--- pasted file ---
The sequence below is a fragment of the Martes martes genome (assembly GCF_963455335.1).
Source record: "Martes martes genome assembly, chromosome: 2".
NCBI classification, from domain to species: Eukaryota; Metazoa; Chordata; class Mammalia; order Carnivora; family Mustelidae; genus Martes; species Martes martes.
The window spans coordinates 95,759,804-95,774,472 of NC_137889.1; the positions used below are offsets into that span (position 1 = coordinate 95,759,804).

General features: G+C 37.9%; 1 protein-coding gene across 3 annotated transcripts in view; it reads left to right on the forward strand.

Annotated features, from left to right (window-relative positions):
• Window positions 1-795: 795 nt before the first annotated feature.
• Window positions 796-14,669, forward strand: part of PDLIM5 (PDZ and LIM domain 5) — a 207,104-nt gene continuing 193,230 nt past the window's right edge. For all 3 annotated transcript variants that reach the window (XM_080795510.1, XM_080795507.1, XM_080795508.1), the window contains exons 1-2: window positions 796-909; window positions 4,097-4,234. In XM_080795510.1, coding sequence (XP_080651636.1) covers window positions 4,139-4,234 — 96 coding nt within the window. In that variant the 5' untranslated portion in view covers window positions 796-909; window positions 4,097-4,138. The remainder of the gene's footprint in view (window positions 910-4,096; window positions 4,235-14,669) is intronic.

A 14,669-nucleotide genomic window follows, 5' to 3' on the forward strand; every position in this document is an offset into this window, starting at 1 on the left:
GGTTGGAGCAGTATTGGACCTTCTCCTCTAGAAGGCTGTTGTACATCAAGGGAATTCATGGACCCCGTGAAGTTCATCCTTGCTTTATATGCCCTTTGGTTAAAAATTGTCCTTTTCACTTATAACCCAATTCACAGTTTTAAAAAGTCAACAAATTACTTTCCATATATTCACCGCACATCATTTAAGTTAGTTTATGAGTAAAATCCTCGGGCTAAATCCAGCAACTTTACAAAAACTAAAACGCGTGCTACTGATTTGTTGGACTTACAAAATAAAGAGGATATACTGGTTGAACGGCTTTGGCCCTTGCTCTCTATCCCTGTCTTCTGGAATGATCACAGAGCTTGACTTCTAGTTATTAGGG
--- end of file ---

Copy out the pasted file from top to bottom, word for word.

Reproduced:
The sequence below is a fragment of the Martes martes genome (assembly GCF_963455335.1).
Source record: "Martes martes genome assembly, chromosome: 2".
NCBI classification, from domain to species: Eukaryota; Metazoa; Chordata; class Mammalia; order Carnivora; family Mustelidae; genus Martes; species Martes martes.
The window spans coordinates 95,759,804-95,774,472 of NC_137889.1; the positions used below are offsets into that span (position 1 = coordinate 95,759,804).

General features: G+C 37.9%; 1 protein-coding gene across 3 annotated transcripts in view; it reads left to right on the forward strand.

Annotated features, from left to right (window-relative positions):
• Window positions 1-795: 795 nt before the first annotated feature.
• Window positions 796-14,669, forward strand: part of PDLIM5 (PDZ and LIM domain 5) — a 207,104-nt gene continuing 193,230 nt past the window's right edge. For all 3 annotated transcript variants that reach the window (XM_080795510.1, XM_080795507.1, XM_080795508.1), the window contains exons 1-2: window positions 796-909; window positions 4,097-4,234. In XM_080795510.1, coding sequence (XP_080651636.1) covers window positions 4,139-4,234 — 96 coding nt within the window. In that variant the 5' untranslated portion in view covers window positions 796-909; window positions 4,097-4,138. The remainder of the gene's footprint in view (window positions 910-4,096; window positions 4,235-14,669) is intronic.

A 14,669-nucleotide genomic window follows, 5' to 3' on the forward strand; every position in this document is an offset into this window, starting at 1 on the left:
GGTTGGAGCAGTATTGGACCTTCTCCTCTAGAAGGCTGTTGTACATCAAGGGAATTCATGGACCCCGTGAAGTTCATCCTTGCTTTATATGCCCTTTGGTTAAAAATTGTCCTTTTCACTTATAACCCAATTCACAGTTTTAAAAAGTCAACAAATTACTTTCCATATATTCACCGCACATCATTTAAGTTAGTTTATGAGTAAAATCCTCGGGCTAAATCCAGCAACTTTACAAAAACTAAAACGCGTGCTACTGATTTGTTGGACTTACAAAATAAAGAGGATATACTGGTTGAACGGCTTTGGCCCTTGCTCTCTATCCCTGTCTTCTGGAATGATCACAGAGCTTGACTTCTAGTTATTAGGG